I am a teacher.
Most of the time, this means that I read beautiful children’s stories, wipe teary eyes when someone falls on the playground, and pin artwork up on our artist’s board that all look the same: a small child, a teacher with a huge ponytail and the words, I love you Mrs. D.
But some days do not look like this.
Some days are like the Friday I had this past week. I was sick, half of my students had runny noses and coughs and every single one complained about a headache/stomachache/itchy spot or boo-boo they had. I applied a dozen bandaids and listened to complaints with growing impatience all day. The day seemed endless, the long hours between lunch and the dismissal bell crawling. My students were tired and fractious and I did not have the energy to combat all the tension. And so, instead of stepping back and breathing through the frustration, I took away their Friday recess and we did another worksheet instead. Instead of giving us all a break, I handed out a punishment instead. I did not show grace to those precious little souls in my care—who were just as tired as I was at the end of a long week full of requirements made by people who do not educate children, or have children, or possibly (in the case of test-writers) have never even seen a child.
Life is a lot like a classroom full of children.
We are put on this earth with a lot of other people we don’t know or don’t want to know, and we often fight and squabble. We have so much to learn, but some days the lessons are too long, too difficult, and we lay our heads and our hearts down and give up. The hours between our work and our rest are sometimes endless, and some days the rest never seems to come; or, when it does, it is too short to give any peace to our aching hearts. We are pressured from employers, neighbors, friends, or family to be to be strong and untiring. But we are not robots; just like my children, we are not built to run for long marathons of work and turmoil with no rest.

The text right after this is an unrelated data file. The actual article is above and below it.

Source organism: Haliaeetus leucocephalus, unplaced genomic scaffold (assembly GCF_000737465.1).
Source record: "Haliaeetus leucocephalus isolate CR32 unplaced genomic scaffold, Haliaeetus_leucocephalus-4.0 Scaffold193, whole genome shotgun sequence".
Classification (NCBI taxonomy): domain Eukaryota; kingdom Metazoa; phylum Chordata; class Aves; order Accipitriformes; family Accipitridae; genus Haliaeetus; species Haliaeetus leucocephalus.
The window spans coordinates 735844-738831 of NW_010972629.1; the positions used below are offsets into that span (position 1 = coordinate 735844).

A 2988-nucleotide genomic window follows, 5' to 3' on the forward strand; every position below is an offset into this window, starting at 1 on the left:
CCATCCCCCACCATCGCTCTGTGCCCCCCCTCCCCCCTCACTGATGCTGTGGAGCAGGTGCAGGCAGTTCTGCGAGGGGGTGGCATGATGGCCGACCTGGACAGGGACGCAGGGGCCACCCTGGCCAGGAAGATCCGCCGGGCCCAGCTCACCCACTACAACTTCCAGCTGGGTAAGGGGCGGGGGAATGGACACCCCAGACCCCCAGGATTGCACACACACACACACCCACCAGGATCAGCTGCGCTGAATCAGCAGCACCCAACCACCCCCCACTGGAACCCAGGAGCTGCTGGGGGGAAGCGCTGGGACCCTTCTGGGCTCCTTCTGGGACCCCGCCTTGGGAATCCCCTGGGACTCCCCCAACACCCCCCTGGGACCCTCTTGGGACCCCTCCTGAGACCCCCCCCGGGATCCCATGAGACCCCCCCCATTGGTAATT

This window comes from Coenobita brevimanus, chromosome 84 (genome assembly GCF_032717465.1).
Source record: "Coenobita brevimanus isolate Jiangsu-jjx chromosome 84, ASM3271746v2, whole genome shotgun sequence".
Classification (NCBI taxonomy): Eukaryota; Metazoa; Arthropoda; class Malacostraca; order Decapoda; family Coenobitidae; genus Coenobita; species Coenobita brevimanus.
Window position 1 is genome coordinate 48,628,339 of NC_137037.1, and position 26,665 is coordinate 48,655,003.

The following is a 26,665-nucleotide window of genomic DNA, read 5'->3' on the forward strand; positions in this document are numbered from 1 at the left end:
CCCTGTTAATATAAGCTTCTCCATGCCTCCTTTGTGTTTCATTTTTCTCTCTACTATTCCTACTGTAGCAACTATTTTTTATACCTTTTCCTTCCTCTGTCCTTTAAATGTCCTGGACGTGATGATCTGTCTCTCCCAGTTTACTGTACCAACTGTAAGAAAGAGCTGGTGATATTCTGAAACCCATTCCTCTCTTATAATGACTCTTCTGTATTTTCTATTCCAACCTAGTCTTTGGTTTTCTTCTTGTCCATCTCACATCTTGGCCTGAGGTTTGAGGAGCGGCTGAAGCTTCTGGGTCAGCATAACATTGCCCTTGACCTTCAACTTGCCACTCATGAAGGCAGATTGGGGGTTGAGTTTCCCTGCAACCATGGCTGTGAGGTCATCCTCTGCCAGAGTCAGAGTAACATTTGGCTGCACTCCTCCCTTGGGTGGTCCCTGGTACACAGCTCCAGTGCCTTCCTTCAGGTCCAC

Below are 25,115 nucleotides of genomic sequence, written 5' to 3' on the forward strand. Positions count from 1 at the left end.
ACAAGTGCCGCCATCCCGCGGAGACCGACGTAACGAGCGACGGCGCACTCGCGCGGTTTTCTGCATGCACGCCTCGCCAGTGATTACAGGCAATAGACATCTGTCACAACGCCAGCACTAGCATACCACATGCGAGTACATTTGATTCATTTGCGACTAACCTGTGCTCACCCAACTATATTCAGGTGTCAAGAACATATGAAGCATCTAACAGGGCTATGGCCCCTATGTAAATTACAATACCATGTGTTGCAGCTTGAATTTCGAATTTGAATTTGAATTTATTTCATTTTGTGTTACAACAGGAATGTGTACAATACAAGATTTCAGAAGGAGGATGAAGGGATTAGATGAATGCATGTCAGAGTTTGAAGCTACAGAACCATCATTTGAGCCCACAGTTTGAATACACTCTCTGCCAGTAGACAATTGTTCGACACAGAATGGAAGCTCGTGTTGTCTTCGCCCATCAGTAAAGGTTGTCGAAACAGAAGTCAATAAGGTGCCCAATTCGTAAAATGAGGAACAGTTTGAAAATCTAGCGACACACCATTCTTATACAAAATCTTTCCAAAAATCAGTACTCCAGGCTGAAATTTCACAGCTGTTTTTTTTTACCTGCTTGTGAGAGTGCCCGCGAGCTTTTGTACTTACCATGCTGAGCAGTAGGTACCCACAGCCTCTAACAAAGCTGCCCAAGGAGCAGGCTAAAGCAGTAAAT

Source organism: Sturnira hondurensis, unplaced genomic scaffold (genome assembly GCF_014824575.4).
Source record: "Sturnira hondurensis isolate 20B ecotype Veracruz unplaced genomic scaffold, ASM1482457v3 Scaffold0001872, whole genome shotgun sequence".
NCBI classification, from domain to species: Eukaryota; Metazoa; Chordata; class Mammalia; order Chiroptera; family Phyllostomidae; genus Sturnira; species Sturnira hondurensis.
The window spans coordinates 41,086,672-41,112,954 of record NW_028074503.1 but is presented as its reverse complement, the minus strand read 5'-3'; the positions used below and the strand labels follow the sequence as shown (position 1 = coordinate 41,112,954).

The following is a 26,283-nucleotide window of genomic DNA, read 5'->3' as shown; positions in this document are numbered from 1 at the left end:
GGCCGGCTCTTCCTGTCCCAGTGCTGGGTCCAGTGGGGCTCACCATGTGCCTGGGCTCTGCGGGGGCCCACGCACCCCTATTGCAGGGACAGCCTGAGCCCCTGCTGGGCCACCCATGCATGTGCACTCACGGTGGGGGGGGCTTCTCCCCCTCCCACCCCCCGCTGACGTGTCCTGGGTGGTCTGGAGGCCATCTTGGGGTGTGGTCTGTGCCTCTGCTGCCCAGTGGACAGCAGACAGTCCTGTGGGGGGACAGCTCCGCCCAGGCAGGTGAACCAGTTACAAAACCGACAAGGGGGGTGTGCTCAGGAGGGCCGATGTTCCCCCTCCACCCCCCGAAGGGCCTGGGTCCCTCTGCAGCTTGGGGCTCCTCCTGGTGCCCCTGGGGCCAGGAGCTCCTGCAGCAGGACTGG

But here is the good part.
Unlike my sweet students who have a teacher who can be less than graceful some days, our Teacher is endlessly graceful and patient and wise. He is there when you draw the colorful pictures that say, “I love you, Jesus,” but he is also there when you are exhausted and angry and tired and all you can say is, “Why?” Why now, why this lesson, this difficulty, this pain? This is not to say that it immediately goes away – even on my good days as a teacher I can’t take away all the tests and struggles my students face – but it does mean that we have someone there to wipe our teary eyes and provide the rest our souls need while we sit with the struggles of life.
I do not have the answers to all of this. I promise you that most days I feel more anger and frustration than peace with this Jesus life. At no point, though, do I think we all have to have everything in our faith figured out or feel perfect peace at every moment to be Christians. Our Teacher is still there, bandaid in hand, armed with infinite grace and perfect love.